A difficulty that many students have after spending a day in class is crystallizing the key points and retaining the information taught. As teachers we should devote time in each lesson to helping students see through the details to the core of what is being taught, therefore. his can be done through a combination of verbal and written cues. Following is a look at some of the ways that you can help students as they work through daily lessons in your class. Start your class with the day's overall focus. This should be broad enough to encompass the subtopics that will be included in the lesson. This provides a structure for you and a preview for your students of what to expect during the day. State what students will be able to do at the end of the lesson. These statements could take a couple of different forms. They might be such objectives that are written in behavioral terms such as "Students will be able to convert Fahrenheit to Celsius. They could be goals that look at the higher level of Bloom's Taxonomy such as "Determine the pros and cons of using fahrenheit or celsius as a temperature scale.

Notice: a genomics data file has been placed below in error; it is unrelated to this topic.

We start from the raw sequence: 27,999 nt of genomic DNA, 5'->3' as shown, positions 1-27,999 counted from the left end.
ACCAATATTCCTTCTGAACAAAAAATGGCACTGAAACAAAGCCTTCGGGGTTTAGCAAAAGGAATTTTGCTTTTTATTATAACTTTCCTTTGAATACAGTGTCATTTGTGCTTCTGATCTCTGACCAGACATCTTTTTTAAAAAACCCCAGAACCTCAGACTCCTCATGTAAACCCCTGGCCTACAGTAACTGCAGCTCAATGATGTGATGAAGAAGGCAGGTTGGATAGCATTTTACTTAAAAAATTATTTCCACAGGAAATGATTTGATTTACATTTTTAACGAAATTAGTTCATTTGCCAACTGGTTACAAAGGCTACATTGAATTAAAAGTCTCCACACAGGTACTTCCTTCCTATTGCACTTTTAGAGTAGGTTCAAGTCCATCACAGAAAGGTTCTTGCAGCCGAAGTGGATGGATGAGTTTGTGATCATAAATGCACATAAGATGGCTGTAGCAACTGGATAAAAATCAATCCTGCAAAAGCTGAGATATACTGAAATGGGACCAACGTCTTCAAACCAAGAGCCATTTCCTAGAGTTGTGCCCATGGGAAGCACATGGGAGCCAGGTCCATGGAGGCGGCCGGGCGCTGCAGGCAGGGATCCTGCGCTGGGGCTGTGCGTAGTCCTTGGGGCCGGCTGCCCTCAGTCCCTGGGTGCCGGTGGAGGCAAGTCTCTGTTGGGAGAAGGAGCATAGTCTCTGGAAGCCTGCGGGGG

Memory joggers to frame your lessons

Also they could be in form of questions that the students will be able to answer by the end of the lesson which in this example would be practice of the students actually converting from fahrenheit to Celsius. Students can see where they are in the lesson by posting a daily agenda on the board. You can choose to make this one or two words or more detailed depending on your preferences. You can also choose to include a time element if you desire, although you might want to keep this for your own use to make sure the lesson is moving along properly. Students can use this as the basis for headings in their notes if they are required to keep them. With a list of key words to listen for or more formally an outline with certain lines already filled in that they are to use as they take notes in class students can be provided. Sometimes students get caught up with "getting it right" and you spend more time explaining what should or should not be included than actually presenting the material and this is the only issue with that. This is not so much of a memory jogger as an organizational technique. By listing all the materials used and the order in which they are used, however, they can get a feel for the important elements of the upcoming lesson. You can include textbook pages, supplementary materials, equipment used, maps, etc. The structure of activities themselves can serve as memory joggers for the key elements of the lesson being taught. This is much more than just a list of questions to be answered. This could include things like evaluations, cloze paragraphs, and charts to be filled in.